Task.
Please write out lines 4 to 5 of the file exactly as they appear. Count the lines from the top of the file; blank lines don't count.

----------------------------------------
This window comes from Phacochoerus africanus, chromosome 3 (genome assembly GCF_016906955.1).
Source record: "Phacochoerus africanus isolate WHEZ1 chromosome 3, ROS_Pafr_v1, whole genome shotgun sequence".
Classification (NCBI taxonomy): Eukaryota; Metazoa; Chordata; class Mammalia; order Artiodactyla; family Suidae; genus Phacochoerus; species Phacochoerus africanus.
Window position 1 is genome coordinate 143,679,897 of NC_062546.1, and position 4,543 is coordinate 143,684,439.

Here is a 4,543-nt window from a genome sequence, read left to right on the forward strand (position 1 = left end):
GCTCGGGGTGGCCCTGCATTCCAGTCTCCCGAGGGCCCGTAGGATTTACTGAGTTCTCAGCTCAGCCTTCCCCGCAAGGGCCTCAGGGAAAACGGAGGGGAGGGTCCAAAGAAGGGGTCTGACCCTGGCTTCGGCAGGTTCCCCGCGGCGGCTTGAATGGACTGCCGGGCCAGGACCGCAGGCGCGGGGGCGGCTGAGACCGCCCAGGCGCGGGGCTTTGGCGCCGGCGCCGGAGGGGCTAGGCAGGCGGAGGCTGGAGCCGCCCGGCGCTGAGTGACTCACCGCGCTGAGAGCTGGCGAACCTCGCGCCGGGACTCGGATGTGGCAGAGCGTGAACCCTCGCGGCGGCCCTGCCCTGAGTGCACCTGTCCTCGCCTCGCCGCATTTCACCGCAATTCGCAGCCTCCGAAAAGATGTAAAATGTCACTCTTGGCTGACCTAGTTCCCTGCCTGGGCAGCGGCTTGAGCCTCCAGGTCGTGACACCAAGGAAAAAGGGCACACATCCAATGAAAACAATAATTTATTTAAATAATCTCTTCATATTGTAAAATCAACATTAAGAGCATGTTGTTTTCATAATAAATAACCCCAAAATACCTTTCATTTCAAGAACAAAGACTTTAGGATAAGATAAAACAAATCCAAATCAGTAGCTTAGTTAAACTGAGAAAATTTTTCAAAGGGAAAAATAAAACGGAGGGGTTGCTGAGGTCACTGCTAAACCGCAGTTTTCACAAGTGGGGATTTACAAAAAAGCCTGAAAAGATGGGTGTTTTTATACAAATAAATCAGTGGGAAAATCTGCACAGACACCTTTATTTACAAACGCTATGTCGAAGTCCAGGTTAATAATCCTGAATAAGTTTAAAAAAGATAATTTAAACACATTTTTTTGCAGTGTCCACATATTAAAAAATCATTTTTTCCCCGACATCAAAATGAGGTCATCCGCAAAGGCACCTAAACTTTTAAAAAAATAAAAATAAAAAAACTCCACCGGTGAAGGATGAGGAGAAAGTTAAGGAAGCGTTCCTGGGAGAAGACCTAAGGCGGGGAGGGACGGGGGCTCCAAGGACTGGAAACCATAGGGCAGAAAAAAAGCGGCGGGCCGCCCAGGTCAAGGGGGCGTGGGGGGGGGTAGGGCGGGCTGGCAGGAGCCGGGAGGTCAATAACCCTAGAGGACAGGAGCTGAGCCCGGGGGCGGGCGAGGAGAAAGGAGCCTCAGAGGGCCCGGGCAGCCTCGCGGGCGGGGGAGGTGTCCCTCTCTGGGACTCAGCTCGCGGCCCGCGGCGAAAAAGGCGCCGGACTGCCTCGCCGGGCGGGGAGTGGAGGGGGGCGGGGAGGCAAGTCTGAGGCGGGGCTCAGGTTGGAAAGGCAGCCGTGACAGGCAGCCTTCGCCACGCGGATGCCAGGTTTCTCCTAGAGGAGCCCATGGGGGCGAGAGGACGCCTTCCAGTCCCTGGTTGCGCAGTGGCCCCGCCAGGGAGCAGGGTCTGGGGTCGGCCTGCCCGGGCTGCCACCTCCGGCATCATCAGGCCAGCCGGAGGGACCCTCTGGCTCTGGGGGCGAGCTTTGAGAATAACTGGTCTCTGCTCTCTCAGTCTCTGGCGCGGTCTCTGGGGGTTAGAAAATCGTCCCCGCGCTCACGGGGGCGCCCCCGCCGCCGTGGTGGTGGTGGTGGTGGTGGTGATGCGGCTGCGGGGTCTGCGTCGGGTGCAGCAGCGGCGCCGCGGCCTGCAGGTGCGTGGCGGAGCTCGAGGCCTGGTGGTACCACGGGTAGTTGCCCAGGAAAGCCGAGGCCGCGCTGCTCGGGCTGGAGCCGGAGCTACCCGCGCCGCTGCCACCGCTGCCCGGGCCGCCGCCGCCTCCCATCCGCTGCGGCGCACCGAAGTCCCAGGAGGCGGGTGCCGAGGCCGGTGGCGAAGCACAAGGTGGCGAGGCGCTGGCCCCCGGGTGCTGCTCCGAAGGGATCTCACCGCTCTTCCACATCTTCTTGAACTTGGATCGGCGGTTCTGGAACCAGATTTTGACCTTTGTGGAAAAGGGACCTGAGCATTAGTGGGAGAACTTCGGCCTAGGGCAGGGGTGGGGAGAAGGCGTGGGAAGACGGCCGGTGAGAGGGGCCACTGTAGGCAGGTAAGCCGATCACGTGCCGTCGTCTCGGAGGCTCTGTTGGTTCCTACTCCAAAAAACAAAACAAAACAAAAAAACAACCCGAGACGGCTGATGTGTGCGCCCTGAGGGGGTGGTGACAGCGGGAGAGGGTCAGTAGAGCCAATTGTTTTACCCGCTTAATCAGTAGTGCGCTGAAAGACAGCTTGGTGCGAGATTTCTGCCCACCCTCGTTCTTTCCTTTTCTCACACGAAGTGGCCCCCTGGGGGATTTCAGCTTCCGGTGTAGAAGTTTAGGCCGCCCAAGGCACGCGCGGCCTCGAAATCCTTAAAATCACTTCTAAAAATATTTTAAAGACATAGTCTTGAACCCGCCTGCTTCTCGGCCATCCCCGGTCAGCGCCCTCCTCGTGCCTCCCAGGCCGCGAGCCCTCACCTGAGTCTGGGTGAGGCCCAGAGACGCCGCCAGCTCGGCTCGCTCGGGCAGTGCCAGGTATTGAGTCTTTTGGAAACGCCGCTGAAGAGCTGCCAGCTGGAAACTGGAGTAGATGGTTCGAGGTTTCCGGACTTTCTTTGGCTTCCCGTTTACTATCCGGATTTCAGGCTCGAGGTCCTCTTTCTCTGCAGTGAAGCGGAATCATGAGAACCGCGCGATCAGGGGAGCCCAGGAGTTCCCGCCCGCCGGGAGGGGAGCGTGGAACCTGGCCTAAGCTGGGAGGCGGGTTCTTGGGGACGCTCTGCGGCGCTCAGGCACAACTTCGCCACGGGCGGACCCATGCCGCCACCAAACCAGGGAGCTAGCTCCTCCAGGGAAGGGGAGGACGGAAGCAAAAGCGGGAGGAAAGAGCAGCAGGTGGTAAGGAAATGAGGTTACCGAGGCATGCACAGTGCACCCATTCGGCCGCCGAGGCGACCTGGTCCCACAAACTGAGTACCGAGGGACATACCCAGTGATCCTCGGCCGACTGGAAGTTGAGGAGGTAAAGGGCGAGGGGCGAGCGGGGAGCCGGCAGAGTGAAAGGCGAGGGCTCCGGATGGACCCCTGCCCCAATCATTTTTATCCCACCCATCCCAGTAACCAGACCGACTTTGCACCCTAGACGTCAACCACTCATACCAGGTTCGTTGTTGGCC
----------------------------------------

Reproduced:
Window position 1 is genome coordinate 143,679,897 of NC_062546.1, and position 4,543 is coordinate 143,684,439.

Here is a 4,543-nt window from a genome sequence, read left to right on the forward strand (position 1 = left end):